A 19TH Century Canadian Time Capsule

They were lost on 11 April and their bodies found on 17 April locked in each other’s arms after a search by thousands. Their head stone may yet be seen in the Woodlawn Cemetery in Dartmouth. The incident is often referred to as the story of the Babes in the Woods”. Some of the other characters living in or around Halifax in the story were not fictional as well. In particular, Miss Grove used the actual names of the Natives as well as those of local businessmen. These names are apart from the ‘historically’ accurate names which Little Grace learns or discusses with her family and friends.

The time-line seems to show a lack of active writing in 1845.

This gap in writing combined with the fact that the history doesn’t cover the early 1800’s (when one would expect this period would be prime material for a school girl in the 1840’s), and with the abrupt change to a poetic finish provide the most compelling evidence that Anne Grove (rather than one of her three sisters) wrote the story. You can read more about Anne <ahref=”http://grove.accesseon.ca/anne.html”>here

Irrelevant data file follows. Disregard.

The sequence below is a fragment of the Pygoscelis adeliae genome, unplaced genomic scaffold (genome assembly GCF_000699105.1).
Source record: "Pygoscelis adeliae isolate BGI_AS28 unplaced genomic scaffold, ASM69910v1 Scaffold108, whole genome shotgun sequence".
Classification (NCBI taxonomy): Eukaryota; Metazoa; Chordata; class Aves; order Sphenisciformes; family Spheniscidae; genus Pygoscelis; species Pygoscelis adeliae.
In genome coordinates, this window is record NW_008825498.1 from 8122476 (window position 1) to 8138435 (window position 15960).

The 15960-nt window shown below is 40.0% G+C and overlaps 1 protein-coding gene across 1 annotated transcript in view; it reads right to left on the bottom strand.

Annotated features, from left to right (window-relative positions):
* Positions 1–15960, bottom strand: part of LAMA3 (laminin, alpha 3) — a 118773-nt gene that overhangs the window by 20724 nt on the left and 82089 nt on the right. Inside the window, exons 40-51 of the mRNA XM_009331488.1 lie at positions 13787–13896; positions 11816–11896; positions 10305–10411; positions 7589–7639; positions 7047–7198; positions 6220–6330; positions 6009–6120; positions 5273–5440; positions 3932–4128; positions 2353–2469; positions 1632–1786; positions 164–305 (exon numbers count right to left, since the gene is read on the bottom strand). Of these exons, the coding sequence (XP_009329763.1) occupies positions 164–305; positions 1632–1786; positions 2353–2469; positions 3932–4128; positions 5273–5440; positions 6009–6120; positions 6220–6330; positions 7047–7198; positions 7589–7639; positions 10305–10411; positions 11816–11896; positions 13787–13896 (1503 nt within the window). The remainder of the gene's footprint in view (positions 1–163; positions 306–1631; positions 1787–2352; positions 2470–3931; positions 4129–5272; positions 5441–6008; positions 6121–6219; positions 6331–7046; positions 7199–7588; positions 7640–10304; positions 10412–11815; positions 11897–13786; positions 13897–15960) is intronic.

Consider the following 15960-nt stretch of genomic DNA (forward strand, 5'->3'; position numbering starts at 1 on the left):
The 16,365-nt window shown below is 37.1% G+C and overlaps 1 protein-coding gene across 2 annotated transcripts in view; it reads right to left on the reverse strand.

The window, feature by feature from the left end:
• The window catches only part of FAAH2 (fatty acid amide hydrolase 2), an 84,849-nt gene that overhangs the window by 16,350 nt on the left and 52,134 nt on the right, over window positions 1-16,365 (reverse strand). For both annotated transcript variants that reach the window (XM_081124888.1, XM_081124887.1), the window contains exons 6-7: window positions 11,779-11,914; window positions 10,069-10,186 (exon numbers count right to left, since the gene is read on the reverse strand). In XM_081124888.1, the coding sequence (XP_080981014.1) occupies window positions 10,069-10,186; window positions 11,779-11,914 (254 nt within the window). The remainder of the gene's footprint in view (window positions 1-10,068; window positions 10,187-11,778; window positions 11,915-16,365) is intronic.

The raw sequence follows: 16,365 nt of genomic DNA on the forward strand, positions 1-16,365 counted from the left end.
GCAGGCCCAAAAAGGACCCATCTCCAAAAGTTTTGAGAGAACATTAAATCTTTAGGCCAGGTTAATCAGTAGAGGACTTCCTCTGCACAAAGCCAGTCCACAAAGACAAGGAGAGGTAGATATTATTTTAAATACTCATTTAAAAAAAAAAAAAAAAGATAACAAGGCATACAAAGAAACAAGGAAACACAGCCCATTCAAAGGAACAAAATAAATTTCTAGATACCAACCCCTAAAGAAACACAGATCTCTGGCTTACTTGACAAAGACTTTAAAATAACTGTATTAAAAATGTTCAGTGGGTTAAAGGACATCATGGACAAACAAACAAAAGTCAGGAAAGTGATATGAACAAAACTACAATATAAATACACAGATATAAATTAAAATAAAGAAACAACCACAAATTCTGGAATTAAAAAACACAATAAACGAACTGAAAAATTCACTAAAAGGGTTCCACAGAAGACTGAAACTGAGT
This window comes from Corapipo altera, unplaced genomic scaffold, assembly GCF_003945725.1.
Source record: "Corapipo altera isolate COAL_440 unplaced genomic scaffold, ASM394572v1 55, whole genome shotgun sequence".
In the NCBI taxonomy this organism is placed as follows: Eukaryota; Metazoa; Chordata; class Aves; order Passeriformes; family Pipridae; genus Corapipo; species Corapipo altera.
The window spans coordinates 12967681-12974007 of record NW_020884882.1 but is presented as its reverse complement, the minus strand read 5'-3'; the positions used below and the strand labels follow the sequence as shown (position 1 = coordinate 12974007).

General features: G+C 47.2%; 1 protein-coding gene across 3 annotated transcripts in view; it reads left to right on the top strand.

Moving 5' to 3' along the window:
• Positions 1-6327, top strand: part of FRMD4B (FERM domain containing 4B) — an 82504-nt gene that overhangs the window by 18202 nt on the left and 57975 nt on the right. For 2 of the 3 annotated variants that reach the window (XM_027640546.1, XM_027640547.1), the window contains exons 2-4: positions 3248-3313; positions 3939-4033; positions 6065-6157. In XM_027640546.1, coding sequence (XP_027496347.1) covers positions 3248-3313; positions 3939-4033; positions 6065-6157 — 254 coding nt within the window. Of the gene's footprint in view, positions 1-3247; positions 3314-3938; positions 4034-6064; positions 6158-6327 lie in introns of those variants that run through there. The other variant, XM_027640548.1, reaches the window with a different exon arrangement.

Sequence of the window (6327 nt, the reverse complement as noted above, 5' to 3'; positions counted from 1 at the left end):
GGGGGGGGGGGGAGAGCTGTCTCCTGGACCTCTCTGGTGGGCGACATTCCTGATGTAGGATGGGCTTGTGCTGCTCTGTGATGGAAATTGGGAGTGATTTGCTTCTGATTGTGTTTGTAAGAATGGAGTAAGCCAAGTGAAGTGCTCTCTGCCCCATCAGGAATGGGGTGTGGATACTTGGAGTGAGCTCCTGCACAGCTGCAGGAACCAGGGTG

In 1845, Anne (then 32 years old) bought a building at 97 Hollis Street to relocate her school from its previous location on Albemarle (Market) street where it had been since November, 1840 as indicated in the following advertisement that was published in the “Novascotian” on November 19th, 1840 (Copied from an article by Robert P. Harvey, Head of Social Studies at Sackville High School):

“Miss Grove has taken the house lately occupied by Major Bayers in Albermarle Street (Market Street, Halifax) and has removed her school there. Miss Grove intends to take a limited number of boarders whose moral and intellectual improvement will form the objects of her constant care. Their health will be attended to and they will be required to take constant and regular exercise. Terms – When the pupil is provided with her own bedding and towels and spoons £35. – When these are not provided £40.”

This suggests that in 1840 there was only one Miss Grove teaching in Halifax. A quick check of the 1838 census records for Halifax and area doesn’t show any sign of the Grove sisters so it appears that Anne was probably the first to arrive.